The "Ring of the Nibelung" is a cycle of four operas by Richard Wagner.

Circulation

(library science) the count of books that are loaned by a library over a specified period

Cycle

A programme on a washing machine, dishwasher, or other such device.
Put the washing in on a warm cycle.
The spin cycle

Circulation

Number of copies of a newspaper or magazine that are sold;
By increasing its circulation the newspaper hoped to increase its advertising

Cycle

A pedal-powered vehicle, such as a unicycle, bicycle, or tricycle, or a motorized vehicle that has either two or three wheels.

Circulation

Free movement or passage through a series of vessels (as of water through pipes or sap through a plant)

Cycle

(baseball) A single, a double, a triple, and a home run hit by the same player in the same game.
Jones hit for the cycle in the game.

Circulation

The spread or transmission of something (as news or money) to a wider group or area

Cycle

(graph theory) A closed walk or path, with or without repeated vertices allowed.

Cycle

A chain whose boundary is zero.

Cycle

An imaginary circle or orbit in the heavens; one of the celestial spheres.

Cycle

An age; a long period of time.

Cycle

An orderly list for a given time; a calendar.

Cycle

(botany) One entire round in a circle or a spire.

Cycle

(weaponry) A discharge of a taser.

Cycle

(aviation) One take-off and landing of an aircraft, referring to a pressurisation cycle which places stresses on the fuselage.

Cycle

To ride a bicycle or other cycle.

Cycle

To go through a cycle or to put through a cycle.

Cycle

(electronics) To turn power off and back on
Avoid cycling the device unnecessarily.

Cycle

(ice hockey) To maintain a team's possession of the puck in the offensive zone by handling and passing the puck in a loop from the boards near the goal up the side boards and passing to back to the boards near the goal
They have their cycling game going tonight.

Cycle

An imaginary circle or orbit in the heavens; one of the celestial spheres.

Cycle

An interval of time in which a certain succession of events or phenomena is completed, and then returns again and again, uniformly and continually in the same order; a periodical space of time marked by the recurrence of something peculiar; as, the cycle of the seasons, or of the year.
Wages . . . bear a full proportion . . . to the medium of provision during the last bad cycle of twenty years.

Cycle

An age; a long period of time.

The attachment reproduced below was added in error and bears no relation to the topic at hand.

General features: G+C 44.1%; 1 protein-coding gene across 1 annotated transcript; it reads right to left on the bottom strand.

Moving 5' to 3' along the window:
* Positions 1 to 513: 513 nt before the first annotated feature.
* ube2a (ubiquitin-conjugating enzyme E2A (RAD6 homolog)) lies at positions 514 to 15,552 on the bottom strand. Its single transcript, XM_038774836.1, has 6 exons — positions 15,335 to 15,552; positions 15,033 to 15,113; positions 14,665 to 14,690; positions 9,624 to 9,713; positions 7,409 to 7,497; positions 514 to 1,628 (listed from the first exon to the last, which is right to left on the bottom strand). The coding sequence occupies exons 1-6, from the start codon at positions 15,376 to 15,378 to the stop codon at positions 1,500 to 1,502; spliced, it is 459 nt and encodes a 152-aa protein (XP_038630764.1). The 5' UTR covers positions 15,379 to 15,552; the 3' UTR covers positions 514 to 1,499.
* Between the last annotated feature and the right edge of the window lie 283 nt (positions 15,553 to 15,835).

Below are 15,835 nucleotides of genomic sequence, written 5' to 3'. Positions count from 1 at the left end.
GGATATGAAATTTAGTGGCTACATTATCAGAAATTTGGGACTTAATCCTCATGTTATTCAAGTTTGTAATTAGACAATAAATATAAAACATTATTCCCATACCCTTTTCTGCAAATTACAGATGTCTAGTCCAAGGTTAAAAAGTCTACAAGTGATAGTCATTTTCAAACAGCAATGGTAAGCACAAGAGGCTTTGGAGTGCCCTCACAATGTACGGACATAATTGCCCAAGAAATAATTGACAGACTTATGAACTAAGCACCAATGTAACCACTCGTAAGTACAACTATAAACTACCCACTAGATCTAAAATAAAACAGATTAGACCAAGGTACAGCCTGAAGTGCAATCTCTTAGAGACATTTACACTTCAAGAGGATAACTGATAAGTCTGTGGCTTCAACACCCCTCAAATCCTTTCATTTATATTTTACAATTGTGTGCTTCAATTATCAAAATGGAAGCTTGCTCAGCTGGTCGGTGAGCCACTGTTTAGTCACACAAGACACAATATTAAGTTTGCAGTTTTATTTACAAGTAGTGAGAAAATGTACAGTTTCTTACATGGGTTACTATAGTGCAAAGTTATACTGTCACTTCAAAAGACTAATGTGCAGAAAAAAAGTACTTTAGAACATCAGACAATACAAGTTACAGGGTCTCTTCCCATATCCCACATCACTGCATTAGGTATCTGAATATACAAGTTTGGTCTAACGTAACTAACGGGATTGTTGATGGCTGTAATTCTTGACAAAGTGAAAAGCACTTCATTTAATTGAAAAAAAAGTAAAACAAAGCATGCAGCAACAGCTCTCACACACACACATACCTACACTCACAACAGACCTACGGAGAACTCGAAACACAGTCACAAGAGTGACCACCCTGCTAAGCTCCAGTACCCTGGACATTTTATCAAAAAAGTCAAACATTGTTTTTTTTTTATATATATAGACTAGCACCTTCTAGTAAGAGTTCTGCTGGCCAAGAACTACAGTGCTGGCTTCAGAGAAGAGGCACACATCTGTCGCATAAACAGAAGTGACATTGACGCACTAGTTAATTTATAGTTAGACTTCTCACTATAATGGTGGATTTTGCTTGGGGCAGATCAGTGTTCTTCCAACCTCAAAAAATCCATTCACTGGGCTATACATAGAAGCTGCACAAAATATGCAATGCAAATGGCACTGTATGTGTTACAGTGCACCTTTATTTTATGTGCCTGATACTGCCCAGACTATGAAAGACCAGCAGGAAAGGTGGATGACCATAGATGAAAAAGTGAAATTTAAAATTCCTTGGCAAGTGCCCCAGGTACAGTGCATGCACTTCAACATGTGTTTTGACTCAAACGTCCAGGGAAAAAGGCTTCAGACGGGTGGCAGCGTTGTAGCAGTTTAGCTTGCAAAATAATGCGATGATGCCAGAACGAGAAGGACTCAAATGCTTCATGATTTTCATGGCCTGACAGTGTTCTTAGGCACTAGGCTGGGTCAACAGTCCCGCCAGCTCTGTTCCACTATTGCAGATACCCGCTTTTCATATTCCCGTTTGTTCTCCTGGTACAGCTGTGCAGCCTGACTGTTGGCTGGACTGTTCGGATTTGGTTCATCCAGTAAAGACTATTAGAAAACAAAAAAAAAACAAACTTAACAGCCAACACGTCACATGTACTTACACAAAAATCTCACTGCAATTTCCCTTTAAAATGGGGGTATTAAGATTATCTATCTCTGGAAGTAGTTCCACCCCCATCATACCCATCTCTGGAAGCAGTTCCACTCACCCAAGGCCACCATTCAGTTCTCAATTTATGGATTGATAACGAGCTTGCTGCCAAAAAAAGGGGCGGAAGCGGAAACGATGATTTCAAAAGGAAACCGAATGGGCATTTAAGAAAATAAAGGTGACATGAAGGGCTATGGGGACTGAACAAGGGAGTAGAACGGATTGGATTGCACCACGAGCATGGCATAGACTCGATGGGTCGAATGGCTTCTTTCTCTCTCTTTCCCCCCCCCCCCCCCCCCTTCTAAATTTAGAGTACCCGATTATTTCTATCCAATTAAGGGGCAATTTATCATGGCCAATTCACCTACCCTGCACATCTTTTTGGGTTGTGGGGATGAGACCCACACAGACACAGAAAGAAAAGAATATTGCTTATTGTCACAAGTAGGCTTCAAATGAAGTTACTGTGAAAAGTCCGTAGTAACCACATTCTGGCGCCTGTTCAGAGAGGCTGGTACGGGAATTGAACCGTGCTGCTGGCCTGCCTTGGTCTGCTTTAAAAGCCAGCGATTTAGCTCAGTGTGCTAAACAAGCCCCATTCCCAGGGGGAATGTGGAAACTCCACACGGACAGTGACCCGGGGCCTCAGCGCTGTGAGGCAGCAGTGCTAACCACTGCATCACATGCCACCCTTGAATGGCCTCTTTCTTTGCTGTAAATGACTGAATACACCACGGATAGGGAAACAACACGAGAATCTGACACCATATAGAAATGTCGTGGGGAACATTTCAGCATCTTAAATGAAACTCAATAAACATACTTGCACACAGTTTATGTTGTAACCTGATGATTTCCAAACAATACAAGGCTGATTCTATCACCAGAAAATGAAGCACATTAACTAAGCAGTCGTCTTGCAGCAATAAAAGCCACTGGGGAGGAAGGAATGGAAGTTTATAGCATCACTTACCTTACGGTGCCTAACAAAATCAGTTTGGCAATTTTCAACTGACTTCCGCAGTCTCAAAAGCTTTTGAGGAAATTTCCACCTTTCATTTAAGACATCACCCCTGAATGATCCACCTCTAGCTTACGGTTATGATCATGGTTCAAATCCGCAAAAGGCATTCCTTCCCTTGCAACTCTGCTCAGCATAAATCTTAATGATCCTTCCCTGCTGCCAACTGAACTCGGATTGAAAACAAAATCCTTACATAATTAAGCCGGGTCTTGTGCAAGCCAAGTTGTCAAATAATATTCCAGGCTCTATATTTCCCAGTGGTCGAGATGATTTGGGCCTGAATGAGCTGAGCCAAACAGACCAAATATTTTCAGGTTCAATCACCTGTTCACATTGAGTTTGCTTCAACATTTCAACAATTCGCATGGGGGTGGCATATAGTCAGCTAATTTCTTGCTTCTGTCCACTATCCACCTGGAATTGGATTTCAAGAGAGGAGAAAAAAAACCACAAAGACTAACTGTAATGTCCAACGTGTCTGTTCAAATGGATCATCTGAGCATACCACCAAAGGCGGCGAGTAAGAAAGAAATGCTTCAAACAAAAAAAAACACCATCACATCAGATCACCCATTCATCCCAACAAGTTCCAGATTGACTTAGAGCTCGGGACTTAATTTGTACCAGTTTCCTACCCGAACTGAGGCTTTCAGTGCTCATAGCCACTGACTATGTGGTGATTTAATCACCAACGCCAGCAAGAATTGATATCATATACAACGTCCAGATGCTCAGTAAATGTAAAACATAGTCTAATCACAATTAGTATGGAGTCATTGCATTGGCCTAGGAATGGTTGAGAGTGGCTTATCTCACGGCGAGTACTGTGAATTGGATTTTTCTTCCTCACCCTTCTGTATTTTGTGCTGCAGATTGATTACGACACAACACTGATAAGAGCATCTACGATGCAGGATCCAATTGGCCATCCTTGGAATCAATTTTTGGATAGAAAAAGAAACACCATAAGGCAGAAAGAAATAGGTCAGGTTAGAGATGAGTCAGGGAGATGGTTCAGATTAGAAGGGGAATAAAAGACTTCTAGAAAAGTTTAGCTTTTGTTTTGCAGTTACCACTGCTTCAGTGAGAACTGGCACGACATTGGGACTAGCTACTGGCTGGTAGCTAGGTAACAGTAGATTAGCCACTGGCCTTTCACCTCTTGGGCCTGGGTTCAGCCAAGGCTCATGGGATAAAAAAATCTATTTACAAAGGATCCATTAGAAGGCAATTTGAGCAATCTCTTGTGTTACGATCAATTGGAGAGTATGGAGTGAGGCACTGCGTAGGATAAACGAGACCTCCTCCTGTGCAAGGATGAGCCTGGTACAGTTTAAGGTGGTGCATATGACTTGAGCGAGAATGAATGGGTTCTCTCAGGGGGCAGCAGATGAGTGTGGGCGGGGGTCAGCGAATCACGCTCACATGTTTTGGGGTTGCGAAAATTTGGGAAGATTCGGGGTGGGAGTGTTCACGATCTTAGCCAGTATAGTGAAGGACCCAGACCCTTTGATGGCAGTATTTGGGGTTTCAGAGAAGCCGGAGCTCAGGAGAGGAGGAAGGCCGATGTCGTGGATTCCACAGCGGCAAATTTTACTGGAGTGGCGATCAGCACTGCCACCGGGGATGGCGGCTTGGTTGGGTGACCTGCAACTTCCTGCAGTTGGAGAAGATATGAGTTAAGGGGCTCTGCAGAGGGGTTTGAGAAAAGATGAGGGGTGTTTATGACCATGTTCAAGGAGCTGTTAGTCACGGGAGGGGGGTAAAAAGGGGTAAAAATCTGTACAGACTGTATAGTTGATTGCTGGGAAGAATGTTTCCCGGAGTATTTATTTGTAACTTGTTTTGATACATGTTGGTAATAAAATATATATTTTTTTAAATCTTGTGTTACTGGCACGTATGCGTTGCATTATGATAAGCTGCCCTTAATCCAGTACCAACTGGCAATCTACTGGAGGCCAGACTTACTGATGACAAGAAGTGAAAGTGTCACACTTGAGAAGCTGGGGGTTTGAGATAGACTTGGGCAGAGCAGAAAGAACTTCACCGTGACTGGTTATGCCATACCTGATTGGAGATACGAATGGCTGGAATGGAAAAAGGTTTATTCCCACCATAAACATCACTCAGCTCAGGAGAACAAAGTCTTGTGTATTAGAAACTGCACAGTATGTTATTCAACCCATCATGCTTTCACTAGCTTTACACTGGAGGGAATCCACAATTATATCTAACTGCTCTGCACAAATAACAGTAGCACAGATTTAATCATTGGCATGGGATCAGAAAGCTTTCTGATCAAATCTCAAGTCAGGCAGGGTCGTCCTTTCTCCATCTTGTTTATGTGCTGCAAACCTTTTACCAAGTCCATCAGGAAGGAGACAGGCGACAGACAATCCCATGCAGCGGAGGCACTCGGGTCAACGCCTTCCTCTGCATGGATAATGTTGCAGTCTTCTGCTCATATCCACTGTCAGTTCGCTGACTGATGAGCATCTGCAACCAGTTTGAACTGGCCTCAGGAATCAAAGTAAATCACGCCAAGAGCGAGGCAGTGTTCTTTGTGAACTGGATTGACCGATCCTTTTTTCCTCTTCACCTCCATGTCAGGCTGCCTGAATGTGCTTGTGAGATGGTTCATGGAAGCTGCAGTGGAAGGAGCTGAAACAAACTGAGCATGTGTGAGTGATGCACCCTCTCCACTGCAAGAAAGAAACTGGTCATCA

Better fifty years of Europe than a cycle of Cathay.

Cycle

An orderly list for a given time; a calendar.
We . . . present our gardeners with a complete cycle of what is requisite to be done throughout every month of the year.

Cycle

The circle of subjects connected with the exploits of the hero or heroes of some particular period which have served as a popular theme for poetry, as the legend of Arthur and the knights of the Round Table, and that of Charlemagne and his paladins.

Cycle

One entire round in a circle or a spire; as, a cycle or set of leaves.

Cycle

A bicycle or tricycle, or other light velocipede.

Cycle

A motorcycle.

Cycle

A series of operations in which heat is imparted to (or taken away from) a working substance which by its expansion gives up a part of its internal energy in the form of mechanical work (or being compressed increases its internal energy) and is again brought back to its original state.

Cycle

A complete positive and negative, or forward and reverse, action of any periodic process, such as a vibration, an electric field oscillation, or a current alternation; one period.

Cycle

To pass through a cycle{2} of changes; to recur in cycles.

Cycle

To ride a bicycle, tricycle, or other form of cycle.

Cycle

To cause to pass through a cycle{2}.

Cycle

An interval during which a recurring sequence of events occurs;
The neverending cycle of the seasons

Cycle

A series of poems or songs on the same theme;
Schubert's song cycles

Cycle

A periodically repeated sequence of events;
A cycle of reprisal and retaliation

Cycle

The unit of frequency; one Hertz has a periodic interval of one second

Cycle

A single complete execution of a periodically repeated phenomenon;
A year constitutes a cycle of the seasons

Cycle

A wheeled vehicle that has two wheels and is moved by foot pedals

Cycle

Cause to go through a recurring sequence;
Cycle thge laundry in this washing program

Cycle

Pass through a cycle;
This machine automatically cycles

Cycle

Ride a motorcycle

Cycle

Ride a bicycle

Cycle

Recur in repeating sequences